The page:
clock menu more-arrow no yes

Filed under:

Black cloud, meet silver lining: Cats 5, Sens 2

New, comments

The black cloud? Well, with the Sens' loss and Montréal's 4-1 victory, the Sens are officially eliminated from the playoffs. (It's been a long funeral.) But the silver lining is that the Florida Panthers didn't lose and ground on the Montréal Canadiens (who won 4-1 over the Chicago Blackhawks) for the eighth and final playoff spot in the Eastern Conference.

The game started pretty well, with Brian Elliott coming up huge with 11 saves in the first period. Ottawa was largely outplayed, and badly outhit 10-2 in that first frame, but still stayed in it thanks to the play of Elliott. Nathan Horton gave Florida the lead early in the second, though, with Cory Stillman feeding him a nice saucer pass as both Jason Spezza and Filip Kuba making poor defensive decisions on the play to leave Elliott high and dry. Ottawa's Chris Kelly (!) tied the game thanks to a nice pass from Nick Foligno, but Richard Zednik and Bryan McCabe each scored powerplay goals on a Brendan Bell double-minor penalty (that should have gone against Kelly), and that took the Sens right out of the game. Stephen Weiss opened up a three-goal lead before Chris Campoli trimmed it back down to two, but Michael Frolik added an empty-netter to make it a 5-2 final.

As much as the Panthers' huge second-period powerplay hurt the Sens, I think weak defensive coverage was the bigger problem for Ottawa. The first and fourth goal in particular, but in general the Sens' position in their own zone left a lot to be desired.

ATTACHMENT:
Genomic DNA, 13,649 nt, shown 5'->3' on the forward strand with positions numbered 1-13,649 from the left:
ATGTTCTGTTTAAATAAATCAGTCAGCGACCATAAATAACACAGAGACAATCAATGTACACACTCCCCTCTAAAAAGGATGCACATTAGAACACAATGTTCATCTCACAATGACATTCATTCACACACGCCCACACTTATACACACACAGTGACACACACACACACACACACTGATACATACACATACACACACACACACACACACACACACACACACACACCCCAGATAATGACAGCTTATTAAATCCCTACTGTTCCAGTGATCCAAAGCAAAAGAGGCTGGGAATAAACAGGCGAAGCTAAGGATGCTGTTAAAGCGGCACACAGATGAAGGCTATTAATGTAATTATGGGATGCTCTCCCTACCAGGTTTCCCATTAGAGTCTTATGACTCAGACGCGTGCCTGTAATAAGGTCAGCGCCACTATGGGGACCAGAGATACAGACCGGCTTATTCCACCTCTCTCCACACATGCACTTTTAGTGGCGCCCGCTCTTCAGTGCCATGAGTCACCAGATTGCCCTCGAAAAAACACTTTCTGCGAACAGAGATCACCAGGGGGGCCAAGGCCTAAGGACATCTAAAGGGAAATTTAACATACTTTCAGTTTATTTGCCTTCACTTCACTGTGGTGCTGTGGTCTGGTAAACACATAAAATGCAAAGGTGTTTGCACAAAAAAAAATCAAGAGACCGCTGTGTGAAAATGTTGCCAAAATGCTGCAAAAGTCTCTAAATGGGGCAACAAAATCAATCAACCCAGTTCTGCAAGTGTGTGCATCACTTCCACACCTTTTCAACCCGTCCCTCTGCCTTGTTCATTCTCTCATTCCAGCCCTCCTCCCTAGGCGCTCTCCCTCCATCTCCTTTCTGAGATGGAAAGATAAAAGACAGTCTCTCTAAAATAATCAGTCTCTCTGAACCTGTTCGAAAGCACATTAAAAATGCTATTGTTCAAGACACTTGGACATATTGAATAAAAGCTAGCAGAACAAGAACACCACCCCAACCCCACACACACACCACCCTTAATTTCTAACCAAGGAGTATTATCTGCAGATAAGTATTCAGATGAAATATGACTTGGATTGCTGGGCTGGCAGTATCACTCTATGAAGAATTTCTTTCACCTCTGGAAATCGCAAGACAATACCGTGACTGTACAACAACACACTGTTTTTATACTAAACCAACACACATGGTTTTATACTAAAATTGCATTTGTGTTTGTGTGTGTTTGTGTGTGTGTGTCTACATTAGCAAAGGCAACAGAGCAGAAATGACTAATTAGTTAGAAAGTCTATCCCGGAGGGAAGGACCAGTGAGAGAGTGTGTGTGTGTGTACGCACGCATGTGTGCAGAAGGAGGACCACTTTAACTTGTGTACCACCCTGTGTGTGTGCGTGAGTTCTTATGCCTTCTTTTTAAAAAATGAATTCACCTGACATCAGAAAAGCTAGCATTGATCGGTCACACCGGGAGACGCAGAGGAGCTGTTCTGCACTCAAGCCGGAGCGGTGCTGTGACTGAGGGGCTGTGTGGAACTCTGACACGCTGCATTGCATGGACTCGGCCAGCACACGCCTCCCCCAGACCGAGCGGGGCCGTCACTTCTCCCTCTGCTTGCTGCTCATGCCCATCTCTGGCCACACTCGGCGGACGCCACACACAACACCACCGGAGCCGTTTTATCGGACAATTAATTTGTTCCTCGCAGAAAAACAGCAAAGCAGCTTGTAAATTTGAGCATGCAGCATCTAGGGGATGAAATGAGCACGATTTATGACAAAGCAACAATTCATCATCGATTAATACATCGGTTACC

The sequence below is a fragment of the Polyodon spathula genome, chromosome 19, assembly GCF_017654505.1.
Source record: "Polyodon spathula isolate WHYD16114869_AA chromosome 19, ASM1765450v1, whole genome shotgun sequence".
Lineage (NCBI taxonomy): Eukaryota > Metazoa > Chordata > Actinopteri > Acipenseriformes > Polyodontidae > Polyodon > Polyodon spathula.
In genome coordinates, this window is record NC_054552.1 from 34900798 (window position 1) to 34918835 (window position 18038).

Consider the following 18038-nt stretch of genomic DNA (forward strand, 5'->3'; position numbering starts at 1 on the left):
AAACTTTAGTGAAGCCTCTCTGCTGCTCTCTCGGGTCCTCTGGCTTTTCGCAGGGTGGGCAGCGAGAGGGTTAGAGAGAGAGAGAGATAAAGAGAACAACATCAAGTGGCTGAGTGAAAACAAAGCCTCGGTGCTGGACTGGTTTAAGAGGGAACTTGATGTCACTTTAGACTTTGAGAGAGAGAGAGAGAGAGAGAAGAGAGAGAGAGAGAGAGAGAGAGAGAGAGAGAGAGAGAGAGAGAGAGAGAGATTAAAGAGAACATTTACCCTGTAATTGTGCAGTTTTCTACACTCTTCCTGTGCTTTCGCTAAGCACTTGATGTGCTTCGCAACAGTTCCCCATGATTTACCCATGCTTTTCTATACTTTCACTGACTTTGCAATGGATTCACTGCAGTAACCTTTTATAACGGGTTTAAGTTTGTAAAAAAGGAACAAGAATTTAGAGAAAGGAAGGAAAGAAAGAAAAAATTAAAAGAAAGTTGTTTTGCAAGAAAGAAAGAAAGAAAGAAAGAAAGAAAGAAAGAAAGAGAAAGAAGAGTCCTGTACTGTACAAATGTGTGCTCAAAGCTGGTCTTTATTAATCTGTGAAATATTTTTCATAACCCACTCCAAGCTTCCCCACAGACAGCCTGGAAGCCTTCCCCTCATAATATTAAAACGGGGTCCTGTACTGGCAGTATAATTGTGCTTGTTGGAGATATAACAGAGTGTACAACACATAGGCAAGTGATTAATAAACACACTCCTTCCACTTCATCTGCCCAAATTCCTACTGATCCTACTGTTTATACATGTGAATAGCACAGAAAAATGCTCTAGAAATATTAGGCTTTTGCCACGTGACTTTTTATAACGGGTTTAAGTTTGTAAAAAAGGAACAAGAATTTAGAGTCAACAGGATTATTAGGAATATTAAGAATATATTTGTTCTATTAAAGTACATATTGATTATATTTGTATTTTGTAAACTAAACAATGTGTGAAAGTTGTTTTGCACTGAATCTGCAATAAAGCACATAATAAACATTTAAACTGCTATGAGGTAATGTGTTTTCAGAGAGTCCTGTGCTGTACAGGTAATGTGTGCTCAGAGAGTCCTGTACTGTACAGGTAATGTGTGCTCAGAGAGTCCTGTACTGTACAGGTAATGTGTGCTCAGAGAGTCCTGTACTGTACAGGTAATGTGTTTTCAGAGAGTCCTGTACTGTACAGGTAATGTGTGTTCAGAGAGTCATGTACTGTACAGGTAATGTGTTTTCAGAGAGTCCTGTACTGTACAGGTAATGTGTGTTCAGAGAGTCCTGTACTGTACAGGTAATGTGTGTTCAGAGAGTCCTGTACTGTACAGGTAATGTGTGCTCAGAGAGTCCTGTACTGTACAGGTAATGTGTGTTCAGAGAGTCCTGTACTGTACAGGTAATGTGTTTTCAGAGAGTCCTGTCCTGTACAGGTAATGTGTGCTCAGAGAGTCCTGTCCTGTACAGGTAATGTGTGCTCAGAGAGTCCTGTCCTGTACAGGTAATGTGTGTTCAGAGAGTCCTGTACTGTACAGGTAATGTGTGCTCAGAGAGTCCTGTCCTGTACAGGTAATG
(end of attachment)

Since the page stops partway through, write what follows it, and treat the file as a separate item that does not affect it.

Elliott was pulled after Florida's fourth goal, but it's hard to fault him for any of the goals--except maybe Zednik's. The third and fourth were tip-ins, and the others were cross-ice passes that the defenceman didn't pick up. Alex Auld came in to relieve him, and stopped all five shots he faced--one of which was a sick save.

Something new I've noticed about the CASH Line: These days Spezza comes deep into the defensive end for puck retrieval, as a centreman is supposed to. Earlier in the year, it was Daniel Alfredsson playing deep in the defensive zone. Even though Spezza's got a few things to learn about staying on the right side of the puck, I think this new arrangement is a good one.

Speaking of Alfredsson, he had a great chance to get Ottawa back in the game with a short-handed two-on-one. After a slick pass, he had a wide open net to shoot at but hit the post dead on.

Although the Sens were outhit 10-2 in the first period, they came back and ended the game outhitting Florida 20-18. Two big and notable ones: Brian Lee, who stood up Kamil Kreps at the blue line, and Anton Volchenkov, who smoked an anonymous Panther in the defensive zone.

Campoli: 17:30 in ice time, a goal, three shots, a hit, and two blocked shots. He's been taking gried from a few directions, including coach Cory Clouston, but I think he's done pretty well so far with the Sens. He was one of only three Senators on the plus side of the +/- ledger at +1 (although Ryan Shannon was a slightly more impressive +2). He's not going to light us up with his defensive play, but I think he's been solid.

Our hopes for the playoffs are now officially ended, Sens fans. We have a long off-season to mourn about it, but soon enough the 2009 NHL Entry Draft will give us something new to look forward to. But let's be honest; despite our optimism since Clouston took over, we all pretty much knew that the fat lady had already finished her performance.